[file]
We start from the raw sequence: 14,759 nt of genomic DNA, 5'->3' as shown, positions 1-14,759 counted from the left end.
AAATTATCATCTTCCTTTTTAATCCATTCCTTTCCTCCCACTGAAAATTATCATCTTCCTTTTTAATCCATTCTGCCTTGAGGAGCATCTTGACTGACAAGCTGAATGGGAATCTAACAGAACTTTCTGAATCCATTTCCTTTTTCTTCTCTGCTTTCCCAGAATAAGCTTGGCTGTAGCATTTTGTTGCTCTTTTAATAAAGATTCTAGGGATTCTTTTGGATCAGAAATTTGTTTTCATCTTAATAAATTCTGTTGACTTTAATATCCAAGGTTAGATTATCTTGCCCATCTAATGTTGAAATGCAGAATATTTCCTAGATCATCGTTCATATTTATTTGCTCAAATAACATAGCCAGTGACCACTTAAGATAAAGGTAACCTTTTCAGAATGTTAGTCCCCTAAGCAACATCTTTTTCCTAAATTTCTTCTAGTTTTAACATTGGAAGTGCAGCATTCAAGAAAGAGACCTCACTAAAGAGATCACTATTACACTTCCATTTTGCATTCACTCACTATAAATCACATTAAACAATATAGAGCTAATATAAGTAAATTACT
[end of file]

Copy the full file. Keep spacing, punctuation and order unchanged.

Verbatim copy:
We start from the raw sequence: 14,759 nt of genomic DNA, 5'->3' as shown, positions 1-14,759 counted from the left end.
AAATTATCATCTTCCTTTTTAATCCATTCCTTTCCTCCCACTGAAAATTATCATCTTCCTTTTTAATCCATTCTGCCTTGAGGAGCATCTTGACTGACAAGCTGAATGGGAATCTAACAGAACTTTCTGAATCCATTTCCTTTTTCTTCTCTGCTTTCCCAGAATAAGCTTGGCTGTAGCATTTTGTTGCTCTTTTAATAAAGATTCTAGGGATTCTTTTGGATCAGAAATTTGTTTTCATCTTAATAAATTCTGTTGACTTTAATATCCAAGGTTAGATTATCTTGCCCATCTAATGTTGAAATGCAGAATATTTCCTAGATCATCGTTCATATTTATTTGCTCAAATAACATAGCCAGTGACCACTTAAGATAAAGGTAACCTTTTCAGAATGTTAGTCCCCTAAGCAACATCTTTTTCCTAAATTTCTTCTAGTTTTAACATTGGAAGTGCAGCATTCAAGAAAGAGACCTCACTAAAGAGATCACTATTACACTTCCATTTTGCATTCACTCACTATAAATCACATTAAACAATATAGAGCTAATATAAGTAAATTACT